Thursday, September 21, 2006

SETT: Edward de Bono Keynote

The Powerful Effects of Teaching Thinking Explicitly as a Skill

Top hat
Top hat
originally uploaded by julia_adelle
Edward de Bono's opening words were, "Good afternoon blonds, ladies and gentlemen!" He said he'd explain why later. {I guess I must have missed why. Did any other blogger pick this up?}

He said: for 2,400 years we've done little about thinking. About 2,400 years ago there were the GG3, the Greek Gang of 3. Aristotle, Plato and Socrates. Plato came up with the ideas of categorising things - a logic system that puts things in boxes. It works well with things like doctors diagnosing and deciding treatment. Based on judgement, it works well, but we need to think about design - about the possibilities rather than just the facts.

Judgement <<------>> Design
Truth <<------>> Possibility

People think you can collect the information on computers and make decisions based on this information - but this is not enough. You need creativity. EdB is interested in designing software for the brain. He defined a new word - Operacy: The ability to make things happen - skills of doing. (c.f. literacy, numeracy, etc.)

The teaching of thinking skills has a measurable effect. For example, a school for violent teenagers taught thinking skills. A 20 year follow up study found a huge reduction in offending rates. Also, big impact on self-esteem. Gave another example of a tenfold increase in the number of lines of text produced by primary school children taught the six hats methods.

For 2400 years we have used argument to explore a subject but this is a very poor way of doing things. For example, if you are arguing, "Is it A or B" you don't think of the possibility of C, D or E. Sometimes, when we have people who are arguing - both can be right from their perspective, but they need to see the other side (or sides). This is called parallel thinking. The idea is that all the parties in the argument all look in the same (i.e. parallel) direction at the problem. Then they all change perspective and all look in a different, but still parallel to each other, direction. While working on a problem, everyone puts on the same "hat" so that everyone is looking in the same direction. They have tried this with juries and they found they reached decisions much more quickly.

Six hats:
  1. White hat: Information. What do we know, what do we need to know.
  2. Red hat: Emotions and feelings without a need to justify.
  3. Black hat: Caution. "This wont work. That's wrong"
  4. Yellow hat: Value sensitivity.
  5. Green hat: Creativity. Look for new ideas and possibilities - lateral thinking.
  6. Blue hat: Organising - overview of situation
As a way of exploring a subject, this is much more effective than argument.

Logic errors are rare in thinking. It is much more likely that the problem is from perception (90% of the errors). A mathematicians has even said that it is impossible to prove things from first principles because we have to start with certain assumptions that we take on faith. {I think I may made this last bit up... I kind of lost what he was saying because the laptop sent a battery warning.}

CORT program creates some tools for perception. For example, C&S Consequence and Sequel.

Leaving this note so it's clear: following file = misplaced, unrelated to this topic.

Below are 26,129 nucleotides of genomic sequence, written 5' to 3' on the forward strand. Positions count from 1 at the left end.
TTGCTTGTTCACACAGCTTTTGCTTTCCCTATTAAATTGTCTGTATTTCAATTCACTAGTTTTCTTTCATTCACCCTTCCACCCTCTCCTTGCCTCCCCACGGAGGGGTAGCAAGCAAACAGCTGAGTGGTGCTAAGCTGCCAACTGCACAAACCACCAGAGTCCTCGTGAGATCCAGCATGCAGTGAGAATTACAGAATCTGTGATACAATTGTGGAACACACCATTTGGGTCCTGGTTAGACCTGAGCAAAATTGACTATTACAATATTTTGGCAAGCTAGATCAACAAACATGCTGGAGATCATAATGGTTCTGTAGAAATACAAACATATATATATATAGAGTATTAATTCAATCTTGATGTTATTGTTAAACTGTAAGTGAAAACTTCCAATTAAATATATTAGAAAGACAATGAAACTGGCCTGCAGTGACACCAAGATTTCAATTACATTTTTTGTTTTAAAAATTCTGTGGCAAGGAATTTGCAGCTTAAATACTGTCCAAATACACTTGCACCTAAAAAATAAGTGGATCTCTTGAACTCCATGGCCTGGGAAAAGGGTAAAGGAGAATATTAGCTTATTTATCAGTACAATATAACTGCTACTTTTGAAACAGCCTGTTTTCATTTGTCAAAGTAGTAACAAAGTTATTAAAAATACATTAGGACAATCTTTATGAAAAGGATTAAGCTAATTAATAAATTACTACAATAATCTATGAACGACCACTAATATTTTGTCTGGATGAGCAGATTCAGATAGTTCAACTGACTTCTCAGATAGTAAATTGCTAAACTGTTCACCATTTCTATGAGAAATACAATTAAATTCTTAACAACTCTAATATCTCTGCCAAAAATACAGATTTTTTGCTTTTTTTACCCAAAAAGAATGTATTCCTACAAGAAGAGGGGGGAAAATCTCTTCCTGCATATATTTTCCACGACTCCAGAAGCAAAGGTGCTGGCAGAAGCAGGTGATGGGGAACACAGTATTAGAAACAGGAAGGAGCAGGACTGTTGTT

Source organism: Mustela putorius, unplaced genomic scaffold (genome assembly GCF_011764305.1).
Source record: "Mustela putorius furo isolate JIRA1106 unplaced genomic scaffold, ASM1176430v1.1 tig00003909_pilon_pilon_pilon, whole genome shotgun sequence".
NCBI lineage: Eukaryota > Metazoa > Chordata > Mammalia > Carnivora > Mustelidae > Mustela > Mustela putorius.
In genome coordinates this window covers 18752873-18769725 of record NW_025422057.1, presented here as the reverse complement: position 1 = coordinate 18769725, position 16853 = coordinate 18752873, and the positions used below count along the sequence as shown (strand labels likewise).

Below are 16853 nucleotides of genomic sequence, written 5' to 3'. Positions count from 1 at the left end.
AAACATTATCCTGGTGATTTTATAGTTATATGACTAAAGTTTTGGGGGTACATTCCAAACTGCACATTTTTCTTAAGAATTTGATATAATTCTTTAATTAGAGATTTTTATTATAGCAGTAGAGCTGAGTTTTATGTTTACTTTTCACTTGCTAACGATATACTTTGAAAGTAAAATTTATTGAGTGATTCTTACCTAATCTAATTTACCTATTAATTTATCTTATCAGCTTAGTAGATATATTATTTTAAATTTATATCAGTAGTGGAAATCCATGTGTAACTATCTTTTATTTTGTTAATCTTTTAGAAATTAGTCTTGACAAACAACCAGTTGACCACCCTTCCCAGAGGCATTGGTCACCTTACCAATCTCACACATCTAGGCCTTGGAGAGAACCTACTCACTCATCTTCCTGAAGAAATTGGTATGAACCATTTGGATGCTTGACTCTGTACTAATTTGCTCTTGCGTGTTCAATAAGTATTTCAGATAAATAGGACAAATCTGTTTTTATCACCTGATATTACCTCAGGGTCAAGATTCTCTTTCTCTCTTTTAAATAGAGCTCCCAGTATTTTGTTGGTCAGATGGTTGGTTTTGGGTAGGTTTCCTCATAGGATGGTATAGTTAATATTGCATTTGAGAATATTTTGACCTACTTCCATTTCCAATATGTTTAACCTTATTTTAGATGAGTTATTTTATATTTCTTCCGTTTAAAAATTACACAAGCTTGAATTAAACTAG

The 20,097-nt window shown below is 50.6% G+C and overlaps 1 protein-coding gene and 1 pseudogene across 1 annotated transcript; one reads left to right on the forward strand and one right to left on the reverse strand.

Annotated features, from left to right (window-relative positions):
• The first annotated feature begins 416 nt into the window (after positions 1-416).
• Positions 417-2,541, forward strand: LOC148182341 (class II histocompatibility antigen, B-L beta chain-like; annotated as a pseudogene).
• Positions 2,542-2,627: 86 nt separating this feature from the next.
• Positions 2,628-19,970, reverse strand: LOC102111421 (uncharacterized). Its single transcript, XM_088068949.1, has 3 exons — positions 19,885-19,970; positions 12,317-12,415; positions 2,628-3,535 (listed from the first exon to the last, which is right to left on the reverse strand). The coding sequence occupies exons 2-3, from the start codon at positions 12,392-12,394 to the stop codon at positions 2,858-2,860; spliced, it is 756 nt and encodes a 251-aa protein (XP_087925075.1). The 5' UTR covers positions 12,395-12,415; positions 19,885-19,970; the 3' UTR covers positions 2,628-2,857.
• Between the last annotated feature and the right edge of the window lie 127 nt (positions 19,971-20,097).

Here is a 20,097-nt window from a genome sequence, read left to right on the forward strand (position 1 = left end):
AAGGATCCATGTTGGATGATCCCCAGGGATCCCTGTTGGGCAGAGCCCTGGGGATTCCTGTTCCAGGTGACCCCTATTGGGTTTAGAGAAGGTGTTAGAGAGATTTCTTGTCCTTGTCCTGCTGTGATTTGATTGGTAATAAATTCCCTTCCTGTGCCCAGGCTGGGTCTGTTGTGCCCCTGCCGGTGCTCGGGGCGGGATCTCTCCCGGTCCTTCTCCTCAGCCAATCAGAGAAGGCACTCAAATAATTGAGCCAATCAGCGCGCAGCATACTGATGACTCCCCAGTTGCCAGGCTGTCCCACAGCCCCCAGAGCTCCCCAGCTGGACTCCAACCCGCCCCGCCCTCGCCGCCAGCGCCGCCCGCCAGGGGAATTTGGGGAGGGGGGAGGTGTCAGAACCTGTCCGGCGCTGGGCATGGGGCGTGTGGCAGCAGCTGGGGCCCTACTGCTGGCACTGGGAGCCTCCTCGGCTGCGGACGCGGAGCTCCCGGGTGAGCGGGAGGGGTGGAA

{At this point my battery died. I took notes on the rest by scribbling in the margin of the conference programme booklet. I'll transcribe and upload as soon as I get a chance.}


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3 comments:

Kenneth said...

Hi David, I didn't get to SETT on Thursday as I was teaching.

However 2 thoughts spring to mind as I was reading your summary of the De Bono speech. Firstly, if 2 people are look in parallel then technically they are not looking at the same object. They are looking at objects in the distance an equal measure apart as they are from one another. Parallel lines never come together. This may be a little pedantic on my part :)

The other point is in relation to the 6 hats. I wonder if Dr De Bono has read any of Peter Checkland's work on Soft Systems Methodology. There seems to be similarities in thinking.

Other than David Weinberger I was very disappointed with SETT this year. Seminars that over ran, speakers ill prepared, seminars that didn't match the description or title. The funny thing is I only went to 3 on the Thursday. It's about perspective, I know, but this is a blog so I get to say that.

Regards
Kenneth...

David said...

The key thing with the parallel looking is that both are looking in the same direction, whereas in arguments, people tend to be looking in opposite directions. If I can be pedantic too, I suppose it is impossible to ever really walk in someone else's shoes and see exactly the same as they do. Perhaps the best one can hope for is to both be looking in roughly the same direction. :-)

I'm not familiar with Peter Checkland, so I can help you there. How old is Checkland's work?

I suppose with an event that big, and with so many seminars, it is bound to be a bit hit and miss. Perhaps I was lucky (although I would go for discerning) but the two seminars I attended, the Interactive Chatting Teddies and To Blog or not to blog, were excellent.

Gordon McKinlay said...

David,

This was a good summary of the keynote. I thought it was very interesting and am with you on the parallel point. I thought it was just me that missed the explanation of the "blondes" bit in his presentation as well.

What I thought was particularly interesting was the way he used the overhead projector! Not a powerpoint slide in sight and most of the use of the overhead didn't illuminate very much.